Case-4- T & D Electricals (AAR-KARNATAKA)-Location of Supplier of Services
In the instant case, the applicant intends to supply goods or services or both from their principle place of business, which is located in Rajasthan. The applicant has only one principle place of business, for which registration has been obtained and does not have any other fixed establishment other than the principle place of business, as admitted by the applicant. Therefore the location of the supplier is nothing but the principle place of business which is in Rajasthan. Thus there is no requirement for a separate registration in Karnataka for execution of the contract referred supra.
Case-5- Swapna Printing Works (P.) Ltd. [2020] 115 130 (AAR-WEST BENGAL)-Who is a Recipient
Facts- The Applicant, stated to be engaged primarily in the business of printing, seeks a ruling on whether the activities undertaken by procuring orders from a foreign buyer to print texts and thereafter deliver them to various places in India is a taxable transaction.
Held- The Applicant, while developing the above line of argument, fails to appreciate the true meaning of the terms ‘recipient’, as defined under section 2(93) of the GST Act. It is an exhaustive definition, implying it can neither be expanded or reduced. In the context of a supply involving payment of consideration, a ‘recipient’ of supply of goods or services means the person who is liable to pay the consideration and any reference to a person to whom a supply is made shall be construed as a reference to the recipient of the supply and shall include an agent acting as such on behalf of the recipient in relation to the goods or services or both supplied. The ‘recipient’ is, therefore, so defined as to make separation impossible between the person to whom the supply is made and the one liable to pay the consideration. Of course, when no consideration is involved, as under clause (c) of the above section, the recipient can only be the person to whom the service is rendered. The person who receives the supply in India should, therefore, be considered as the recipient, being inseparable from the foreign buyer as far as the Applicant’s supply is concerned.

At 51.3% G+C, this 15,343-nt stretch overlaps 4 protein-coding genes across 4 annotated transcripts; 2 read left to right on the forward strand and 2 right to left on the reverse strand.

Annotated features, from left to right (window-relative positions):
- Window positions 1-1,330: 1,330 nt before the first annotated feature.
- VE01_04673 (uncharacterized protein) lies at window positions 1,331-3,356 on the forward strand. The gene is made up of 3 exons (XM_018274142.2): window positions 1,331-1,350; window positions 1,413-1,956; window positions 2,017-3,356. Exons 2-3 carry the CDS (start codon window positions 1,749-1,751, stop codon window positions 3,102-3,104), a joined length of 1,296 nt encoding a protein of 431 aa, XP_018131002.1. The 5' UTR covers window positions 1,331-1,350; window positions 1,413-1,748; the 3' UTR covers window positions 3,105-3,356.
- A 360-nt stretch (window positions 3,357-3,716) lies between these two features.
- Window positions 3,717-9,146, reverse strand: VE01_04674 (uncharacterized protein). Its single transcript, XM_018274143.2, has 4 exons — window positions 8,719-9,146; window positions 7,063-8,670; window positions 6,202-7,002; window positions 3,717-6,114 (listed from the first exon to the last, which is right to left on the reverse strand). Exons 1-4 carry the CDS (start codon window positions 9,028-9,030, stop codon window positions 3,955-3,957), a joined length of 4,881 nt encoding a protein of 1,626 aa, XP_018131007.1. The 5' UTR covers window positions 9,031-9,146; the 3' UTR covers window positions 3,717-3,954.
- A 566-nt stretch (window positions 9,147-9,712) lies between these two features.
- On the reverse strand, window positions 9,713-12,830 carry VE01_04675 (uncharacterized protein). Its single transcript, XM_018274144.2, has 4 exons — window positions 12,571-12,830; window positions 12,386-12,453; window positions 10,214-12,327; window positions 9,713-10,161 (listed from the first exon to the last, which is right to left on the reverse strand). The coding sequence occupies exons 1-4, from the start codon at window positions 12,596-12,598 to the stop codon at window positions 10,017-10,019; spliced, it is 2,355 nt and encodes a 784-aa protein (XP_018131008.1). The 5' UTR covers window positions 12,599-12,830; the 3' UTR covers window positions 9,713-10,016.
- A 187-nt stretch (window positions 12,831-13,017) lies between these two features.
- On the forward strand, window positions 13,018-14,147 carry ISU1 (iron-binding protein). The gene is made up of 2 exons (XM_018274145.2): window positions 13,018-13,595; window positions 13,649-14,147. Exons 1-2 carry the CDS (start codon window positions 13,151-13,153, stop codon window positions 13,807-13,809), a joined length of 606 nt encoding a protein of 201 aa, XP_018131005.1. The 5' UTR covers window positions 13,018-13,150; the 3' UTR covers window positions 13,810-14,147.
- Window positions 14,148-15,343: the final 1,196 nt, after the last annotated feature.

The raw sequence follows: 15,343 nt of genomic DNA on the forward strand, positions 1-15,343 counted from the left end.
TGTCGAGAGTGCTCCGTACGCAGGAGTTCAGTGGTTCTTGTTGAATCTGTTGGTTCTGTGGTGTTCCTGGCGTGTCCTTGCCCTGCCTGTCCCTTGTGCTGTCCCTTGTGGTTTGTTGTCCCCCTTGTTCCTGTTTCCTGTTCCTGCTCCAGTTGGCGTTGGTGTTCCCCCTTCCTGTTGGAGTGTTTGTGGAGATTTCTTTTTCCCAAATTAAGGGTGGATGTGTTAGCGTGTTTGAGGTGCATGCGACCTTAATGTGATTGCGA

3.6 It follows from the above discussion that the Applicant supplies the composite printing service to the recipient located in India. Such supplies are not, therefore, export of services within the meaning of section 2(6) of the IGST Act, 2017. It is taxable under SI No. 27(i) of Notification No. 11/2017 – CT (Rate) dated 28-06-2017 (corresponding State Notification No. 1135 – FT dated 28-06-2017) or Sl No. 27 of Notification No. 8/2017 – IT (Rate) dated 28/06/2017, as the case may be.
Case-6- Maninder Singh [2020] 120 341 (AAR-WEST BENGAL)-Who is a recipient
Facts- Government of India and The Government of Bangladesh have signed a Memorandum of Understanding for construction of an oil pipeline from Siliguri in India to the depot of the Bangladesh Petroleum Corporation (hereinafter BPC) at Parbatipur in Bangladesh. The work will be monitored by Ministry of External Affairs (hereinafter called “MEA”), Government of India, which has engaged M/s Numaligarh Refinery Ltd (hereinafter called “NRL”) as the implementation agency. NRL has awarded the applicant the contract for the installation of the pipeline by HDD method.

Held-NRL has awarded the contract to the applicant for construction of the pipeline in Bangladesh and pays the consideration. NRL is, therefore, the recipient in terms of section 2(93)(a) of the GST Act. A strip of land extending over more than a hundred kilometre is not a fixed establishment in terms of section 2(7) of the IGST Act. Location of the recipient in the present context cannot, therefore, be determined by applying the provisions under section 2(14) (b) or (c) of the IGST Act. NRL being registered and resident of India, the location of the recipient of the service shall be in India in terms of section 2(14)(d) of the IGST Act. The place of supply of the service should, therefore, be determined in terms of proviso to section 12(3)(a) of the IGST Act for carrying out the construction work of immovable property. It shall be in India, being the location of the recipient. The applicant’s service will not, therefore, be the export of service within the meaning of section 2(6) of the IGST Act.